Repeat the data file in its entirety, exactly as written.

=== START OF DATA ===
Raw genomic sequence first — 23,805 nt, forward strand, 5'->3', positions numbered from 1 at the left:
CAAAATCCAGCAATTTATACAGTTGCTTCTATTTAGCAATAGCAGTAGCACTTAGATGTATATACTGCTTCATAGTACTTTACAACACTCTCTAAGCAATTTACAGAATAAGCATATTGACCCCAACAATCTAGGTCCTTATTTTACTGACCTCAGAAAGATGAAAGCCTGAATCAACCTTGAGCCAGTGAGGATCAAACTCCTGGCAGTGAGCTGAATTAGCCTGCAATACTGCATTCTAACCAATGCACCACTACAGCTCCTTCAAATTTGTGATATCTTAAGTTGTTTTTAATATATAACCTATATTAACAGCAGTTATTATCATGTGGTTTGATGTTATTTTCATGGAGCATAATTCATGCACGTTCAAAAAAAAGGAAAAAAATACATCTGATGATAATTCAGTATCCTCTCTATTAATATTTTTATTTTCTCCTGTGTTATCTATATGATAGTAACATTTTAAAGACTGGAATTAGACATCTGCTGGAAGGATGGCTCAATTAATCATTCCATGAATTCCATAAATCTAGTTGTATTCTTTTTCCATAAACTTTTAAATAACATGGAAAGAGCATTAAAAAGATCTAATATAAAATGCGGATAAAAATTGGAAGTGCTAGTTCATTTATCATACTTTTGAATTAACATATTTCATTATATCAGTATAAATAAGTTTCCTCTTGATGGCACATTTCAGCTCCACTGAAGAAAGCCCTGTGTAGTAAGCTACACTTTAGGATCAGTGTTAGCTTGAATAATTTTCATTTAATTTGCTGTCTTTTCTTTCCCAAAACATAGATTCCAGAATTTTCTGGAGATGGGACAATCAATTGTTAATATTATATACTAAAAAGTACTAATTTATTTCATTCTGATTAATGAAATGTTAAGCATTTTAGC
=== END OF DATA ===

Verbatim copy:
Raw genomic sequence first — 23,805 nt, forward strand, 5'->3', positions numbered from 1 at the left:
CAAAATCCAGCAATTTATACAGTTGCTTCTATTTAGCAATAGCAGTAGCACTTAGATGTATATACTGCTTCATAGTACTTTACAACACTCTCTAAGCAATTTACAGAATAAGCATATTGACCCCAACAATCTAGGTCCTTATTTTACTGACCTCAGAAAGATGAAAGCCTGAATCAACCTTGAGCCAGTGAGGATCAAACTCCTGGCAGTGAGCTGAATTAGCCTGCAATACTGCATTCTAACCAATGCACCACTACAGCTCCTTCAAATTTGTGATATCTTAAGTTGTTTTTAATATATAACCTATATTAACAGCAGTTATTATCATGTGGTTTGATGTTATTTTCATGGAGCATAATTCATGCACGTTCAAAAAAAAGGAAAAAAATACATCTGATGATAATTCAGTATCCTCTCTATTAATATTTTTATTTTCTCCTGTGTTATCTATATGATAGTAACATTTTAAAGACTGGAATTAGACATCTGCTGGAAGGATGGCTCAATTAATCATTCCATGAATTCCATAAATCTAGTTGTATTCTTTTTCCATAAACTTTTAAATAACATGGAAAGAGCATTAAAAAGATCTAATATAAAATGCGGATAAAAATTGGAAGTGCTAGTTCATTTATCATACTTTTGAATTAACATATTTCATTATATCAGTATAAATAAGTTTCCTCTTGATGGCACATTTCAGCTCCACTGAAGAAAGCCCTGTGTAGTAAGCTACACTTTAGGATCAGTGTTAGCTTGAATAATTTTCATTTAATTTGCTGTCTTTTCTTTCCCAAAACATAGATTCCAGAATTTTCTGGAGATGGGACAATCAATTGTTAATATTATATACTAAAAAGTACTAATTTATTTCATTCTGATTAATGAAATGTTAAGCATTTTAGC